Main > Top Showlines with good protection phase (412 replies)
by Dog1 on 26 May 2011 - 04:42
Can you comment on any of Gucci's offspring or contribute anything about his breeder?
by lonewulf on 26 May 2011 - 13:43
|This is definitely been a very educational thread.....|
However it is always good to have a reality check.... and there is no better opprtunity for that than the very unique event that is slated to happen at the two ends of this country...
For the next 3 days: May 27-28-29 in Colorado in the West & in Pennsylvania in East..... 2 groups of dogs will compete on the basis of the best combination of structure and working ability in an event that combines both complete field work at the SchH3 level as well as formal ring work in a conformation evaluation....
These 2 events are perfect for anyone who is interested in gaining an understanding what is truly required in a dog to display structure that does not interfere with an ability to work and to also comprehend what is meant by temperament in a working capable german shepherd.
At the end of the day all the analysis one may do and the theorizing over bloodlines and pedigrees will boil down to the performance of individual specimen dogs on the field.....where they and their handlers show the watching public and the Internet analysts.... the classic statement .... "SHOW ME THE MONEY"!!!!
by Rik on 26 May 2011 - 14:21
|lonewolf, it will always come down to what is on the fuzzy end of the leash, no matter the venue. I know you have lobbied pretty hard for some changes that I feel would be very beneficial to the breed in the U.S. Hope you don't stop.|
Any change in direction must come from the top down, as most breeders are going to breed what wins. And ultimately what benefits their program the most. And I do not fault any at all for this. I've been there and done that.
I do think that there are folks in the U.S., like you, Randy, Cindy, who are influential enough to hopefully get implemented true character assessments.
Undoubtedly, the best of the best of GSD comes from Germany. But that does not mean that we in the U.S. must follow blindly into this contest of gait and beauty first. One need only look to the American Show Shepherd to see where this will ultimately lead.
Thank you for your efforts and contribution here. I'm sure there are other novices like me who it does not fall on deaf ears.
by Dog1 on 26 May 2011 - 14:49
|Let's take a break. We've identified some lines and dogs that work. It's out there, many have known where it is many have not. This exercise has derived the formula to a degree.|
So,,,what happens when you do get a dog that works. Another Jaguar, Lauis, Xasko, Jeck, etc. What are the chances of the dog reaching it's potential? Of all the dogs that have it, what does it take to get it there?
Ravi, You've had a very successful career with Juneau. Can you elaborate?
by lonewulf on 26 May 2011 - 16:20
Randy.... I will post something later.... but first why don't you also ask Kevin Nance who is acxtively competing with his showline at pretty much the same levels and also Karen Sinclair who is currently competing with her HOT dog.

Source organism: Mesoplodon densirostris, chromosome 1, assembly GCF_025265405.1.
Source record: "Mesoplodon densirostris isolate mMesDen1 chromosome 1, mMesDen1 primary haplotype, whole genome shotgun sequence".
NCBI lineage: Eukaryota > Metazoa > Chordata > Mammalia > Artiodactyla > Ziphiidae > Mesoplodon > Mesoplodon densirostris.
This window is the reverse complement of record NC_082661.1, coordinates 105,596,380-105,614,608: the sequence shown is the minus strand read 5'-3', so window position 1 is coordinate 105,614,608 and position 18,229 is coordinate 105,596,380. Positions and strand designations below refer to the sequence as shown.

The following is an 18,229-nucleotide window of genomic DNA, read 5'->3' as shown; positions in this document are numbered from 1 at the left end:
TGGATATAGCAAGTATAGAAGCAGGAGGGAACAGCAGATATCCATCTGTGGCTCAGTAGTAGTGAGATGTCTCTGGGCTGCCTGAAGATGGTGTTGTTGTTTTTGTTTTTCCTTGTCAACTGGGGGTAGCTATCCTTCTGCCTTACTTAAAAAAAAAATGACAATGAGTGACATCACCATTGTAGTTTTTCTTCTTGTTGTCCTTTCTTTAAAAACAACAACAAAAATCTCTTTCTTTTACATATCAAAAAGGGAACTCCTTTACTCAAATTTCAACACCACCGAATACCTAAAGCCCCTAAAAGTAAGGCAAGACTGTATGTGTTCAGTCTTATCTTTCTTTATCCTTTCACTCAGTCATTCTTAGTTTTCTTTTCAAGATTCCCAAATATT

In the meanwhile regarding your question.... "What does it take to get there"?
the answer is..... BOTH THE DOG AND THE HANDLER NEED TO FIRST GET OFF THER BEHINDS AND OFF THE COUCH!!!!
by gucci on 26 May 2011 - 16:23
|Hi Randy: I am thinking your question over, will get back to you...Lida|
by lonewulf on 28 May 2011 - 19:03
To answer Randy's question.... "what happens when you do get a dog that works. Another Jaguar, Lauis, Xasko, Jeck, etc. What are the chances of the dog reaching it's potential? Of all the dogs that have it, what does it take to get it there?"
.... with one of my own: "what happens when you do get a dog with VA quality structure, another Yasko, Enzo, Zamp, Dux.... What are the chances of that dog reaching its potential? Of all the dogs that have it (VA-grade structure), what does it take to get it there?"
AND THE ANSWER IS:
For the dog with VA potential---- You campaign... you show, train for the ring..... you carefully pick the judges and build a track record of wins....you form breeding alliances.... you network with other breeders & support them and their programs by breeding to their males (of course when the genetics match your dam obviously)....AND they in turn support you by breeding to your male (when the genetics suit what they have got of course).... you sell puppies from your breedings and work with your puppy buyers to assist them in raising them well and coach them in showing in your progeny groups..... you travel, go to Germany.... visit with SV Judges... be seen and see others... build a track record as a person serious in promoting and of course "breeding to better the breed".... you purchase potential studs or brood bitches and in this manner develop lasting relationships among the movers and players of the show world..... Mind you am only glossing over the most obvious aspects and I am sure that there is at least 3 times more depth to this...all of this is hard work no doubt, expensive too and definitely legitimate endeavors.....
Therefore for the showdog with working potential---- You train.... You find a good training club whose TD is willing to invest in the longer time it takes to train a novice....you travel upto 100 miles (one way) every week to the club.... you spend upto 12 hrs every week in training.... either alone with your dog in a rural field as you work the intracies of tracking or with your training group at your club.... and you will do this from the age of 9-10 months till the dogs 2nd year when you will face your first test the BH at or after 15 months of age.... (assuming that you do this honestly yourself)... and then if you have trained diligently and wisely and under comptetent training guidance then you will trial and earn your SchH1 title before the dog is 24 months old.... after that the ScH2 title around 30 months and the highly coveted SchH 3 title by 36 months..... but if you are doing all this for the first time and you want to go the honest route then do not be surprised and indeed congratulate yourself if you acheive the SchH3 before the dog's 4th birthday....